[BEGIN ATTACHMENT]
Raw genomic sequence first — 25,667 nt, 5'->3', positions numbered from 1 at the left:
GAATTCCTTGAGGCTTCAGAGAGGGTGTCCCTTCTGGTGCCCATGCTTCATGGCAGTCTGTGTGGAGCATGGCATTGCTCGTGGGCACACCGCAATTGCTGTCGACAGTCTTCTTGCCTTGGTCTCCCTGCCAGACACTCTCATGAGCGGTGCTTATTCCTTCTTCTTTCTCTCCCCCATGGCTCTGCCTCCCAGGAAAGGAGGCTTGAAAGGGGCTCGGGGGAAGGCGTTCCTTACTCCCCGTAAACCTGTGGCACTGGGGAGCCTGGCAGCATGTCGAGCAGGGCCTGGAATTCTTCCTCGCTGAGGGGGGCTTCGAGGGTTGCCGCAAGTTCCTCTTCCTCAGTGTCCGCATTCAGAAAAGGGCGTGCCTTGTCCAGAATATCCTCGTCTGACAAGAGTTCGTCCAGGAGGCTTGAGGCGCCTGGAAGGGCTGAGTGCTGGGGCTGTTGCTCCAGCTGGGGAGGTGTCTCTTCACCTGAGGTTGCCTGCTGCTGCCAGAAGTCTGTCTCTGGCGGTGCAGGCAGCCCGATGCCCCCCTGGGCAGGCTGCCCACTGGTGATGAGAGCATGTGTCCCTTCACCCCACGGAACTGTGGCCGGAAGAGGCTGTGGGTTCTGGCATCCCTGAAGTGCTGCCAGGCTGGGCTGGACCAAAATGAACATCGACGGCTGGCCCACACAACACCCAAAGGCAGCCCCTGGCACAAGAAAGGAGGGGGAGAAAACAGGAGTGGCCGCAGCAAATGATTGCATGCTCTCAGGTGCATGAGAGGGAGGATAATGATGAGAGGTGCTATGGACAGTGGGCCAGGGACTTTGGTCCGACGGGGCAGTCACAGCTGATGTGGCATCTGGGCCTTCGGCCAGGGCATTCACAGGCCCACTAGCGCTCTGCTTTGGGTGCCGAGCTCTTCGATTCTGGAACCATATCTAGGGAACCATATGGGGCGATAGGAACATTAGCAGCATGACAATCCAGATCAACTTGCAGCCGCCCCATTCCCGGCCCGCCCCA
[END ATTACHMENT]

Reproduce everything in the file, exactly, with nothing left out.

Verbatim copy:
Raw genomic sequence first — 25,667 nt, 5'->3', positions numbered from 1 at the left:
GAATTCCTTGAGGCTTCAGAGAGGGTGTCCCTTCTGGTGCCCATGCTTCATGGCAGTCTGTGTGGAGCATGGCATTGCTCGTGGGCACACCGCAATTGCTGTCGACAGTCTTCTTGCCTTGGTCTCCCTGCCAGACACTCTCATGAGCGGTGCTTATTCCTTCTTCTTTCTCTCCCCCATGGCTCTGCCTCCCAGGAAAGGAGGCTTGAAAGGGGCTCGGGGGAAGGCGTTCCTTACTCCCCGTAAACCTGTGGCACTGGGGAGCCTGGCAGCATGTCGAGCAGGGCCTGGAATTCTTCCTCGCTGAGGGGGGCTTCGAGGGTTGCCGCAAGTTCCTCTTCCTCAGTGTCCGCATTCAGAAAAGGGCGTGCCTTGTCCAGAATATCCTCGTCTGACAAGAGTTCGTCCAGGAGGCTTGAGGCGCCTGGAAGGGCTGAGTGCTGGGGCTGTTGCTCCAGCTGGGGAGGTGTCTCTTCACCTGAGGTTGCCTGCTGCTGCCAGAAGTCTGTCTCTGGCGGTGCAGGCAGCCCGATGCCCCCCTGGGCAGGCTGCCCACTGGTGATGAGAGCATGTGTCCCTTCACCCCACGGAACTGTGGCCGGAAGAGGCTGTGGGTTCTGGCATCCCTGAAGTGCTGCCAGGCTGGGCTGGACCAAAATGAACATCGACGGCTGGCCCACACAACACCCAAAGGCAGCCCCTGGCACAAGAAAGGAGGGGGAGAAAACAGGAGTGGCCGCAGCAAATGATTGCATGCTCTCAGGTGCATGAGAGGGAGGATAATGATGAGAGGTGCTATGGACAGTGGGCCAGGGACTTTGGTCCGACGGGGCAGTCACAGCTGATGTGGCATCTGGGCCTTCGGCCAGGGCATTCACAGGCCCACTAGCGCTCTGCTTTGGGTGCCGAGCTCTTCGATTCTGGAACCATATCTAGGGAACCATATGGGGCGATAGGAACATTAGCAGCATGACAATCCAGATCAACTTGCAGCCGCCCCATTCCCGGCCCGCCCCA